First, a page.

From Publishers Weekly
Walker was the hardcover publisher of Dava Sobel's sleeper smash, Longitude, and Mark Kurlansky's steady-seller Cod: A Biography of the Fish that Changed the World. This brief, secondary source-based account is clearly aimed at the same lay science-cum-adventure readership. British novelist King (previously unpublished in the U.S.) compiles an elementary introduction to the story of how and why Renaissance Italian architect Filippo Brunelleschi (1377-1446) designed and oversaw the construction of the enormous dome of Florence's Santa Maria del Fiore cathedralAdesigning its curves so that they needed no supporting framework during construction: a major Renaissance architectural innovation. Illustrated with 26 b&w period prints, the book contains 19 chapters, some very brief. Although the result is fast moving and accessible, King overdoes the simplicity to the point that the book appears unwittingly as if it was intended for young adults. (Donatello, Leonardo and Michelangelo, for example, "took a dim view of marriage and women.") This book feels miles away from its actual characters, lacking the kind of dramatic flourish that would bring it fully to life. Despite direct quotes from letters and period accounts, the "would have," "may have" and "must have" sentences pile up. Still, the focus on the dome, its attendant social and architectural problems, and the solutions improvised by Brunelleschi provide enough inherent tension to carry readers along. (Oct. 23)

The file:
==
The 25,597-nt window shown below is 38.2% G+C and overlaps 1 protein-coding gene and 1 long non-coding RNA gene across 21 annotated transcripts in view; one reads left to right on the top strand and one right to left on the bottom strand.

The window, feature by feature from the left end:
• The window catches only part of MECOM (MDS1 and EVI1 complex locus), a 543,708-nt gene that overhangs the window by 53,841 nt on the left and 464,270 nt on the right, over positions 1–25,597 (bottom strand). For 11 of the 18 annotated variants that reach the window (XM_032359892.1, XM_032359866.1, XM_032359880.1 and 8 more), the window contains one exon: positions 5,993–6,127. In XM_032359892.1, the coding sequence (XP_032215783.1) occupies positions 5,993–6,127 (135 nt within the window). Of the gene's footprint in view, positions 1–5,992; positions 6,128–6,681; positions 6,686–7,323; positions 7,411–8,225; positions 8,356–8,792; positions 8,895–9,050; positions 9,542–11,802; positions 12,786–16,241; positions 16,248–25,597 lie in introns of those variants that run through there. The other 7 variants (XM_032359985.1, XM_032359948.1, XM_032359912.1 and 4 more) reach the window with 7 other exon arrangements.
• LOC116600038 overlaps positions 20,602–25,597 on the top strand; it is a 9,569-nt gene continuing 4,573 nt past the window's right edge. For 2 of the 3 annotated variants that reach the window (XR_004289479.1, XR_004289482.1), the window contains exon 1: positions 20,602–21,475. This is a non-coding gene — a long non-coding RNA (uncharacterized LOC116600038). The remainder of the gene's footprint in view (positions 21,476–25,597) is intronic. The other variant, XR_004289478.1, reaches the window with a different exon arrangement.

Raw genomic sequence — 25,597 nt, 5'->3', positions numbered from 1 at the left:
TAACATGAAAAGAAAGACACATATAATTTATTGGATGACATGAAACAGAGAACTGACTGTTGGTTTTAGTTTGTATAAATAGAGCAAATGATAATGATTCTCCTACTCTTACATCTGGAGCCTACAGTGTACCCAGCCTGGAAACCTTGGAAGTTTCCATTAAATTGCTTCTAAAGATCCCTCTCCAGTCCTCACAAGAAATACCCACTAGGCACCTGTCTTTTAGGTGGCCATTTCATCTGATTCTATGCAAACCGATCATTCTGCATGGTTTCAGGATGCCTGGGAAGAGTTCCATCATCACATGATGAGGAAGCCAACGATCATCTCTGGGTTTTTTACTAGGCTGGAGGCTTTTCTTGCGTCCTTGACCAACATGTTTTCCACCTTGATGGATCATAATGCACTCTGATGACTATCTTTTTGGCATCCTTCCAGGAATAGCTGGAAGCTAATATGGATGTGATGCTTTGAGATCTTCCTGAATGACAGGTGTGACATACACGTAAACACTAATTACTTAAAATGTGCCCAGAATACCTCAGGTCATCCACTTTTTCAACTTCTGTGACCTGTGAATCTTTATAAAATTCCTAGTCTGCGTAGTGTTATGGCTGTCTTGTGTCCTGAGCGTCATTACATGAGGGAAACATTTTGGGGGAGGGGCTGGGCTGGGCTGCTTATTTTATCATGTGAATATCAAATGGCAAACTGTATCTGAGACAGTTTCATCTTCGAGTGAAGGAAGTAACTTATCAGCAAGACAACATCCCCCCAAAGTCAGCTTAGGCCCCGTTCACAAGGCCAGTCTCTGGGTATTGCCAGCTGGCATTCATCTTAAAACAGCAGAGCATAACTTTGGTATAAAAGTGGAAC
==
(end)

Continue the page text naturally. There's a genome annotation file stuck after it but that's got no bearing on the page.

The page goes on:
Copyright 2000 Reed Business Information, Inc. --This text refers to an out of print or unavailable edition of this title.
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Top Customer Reviews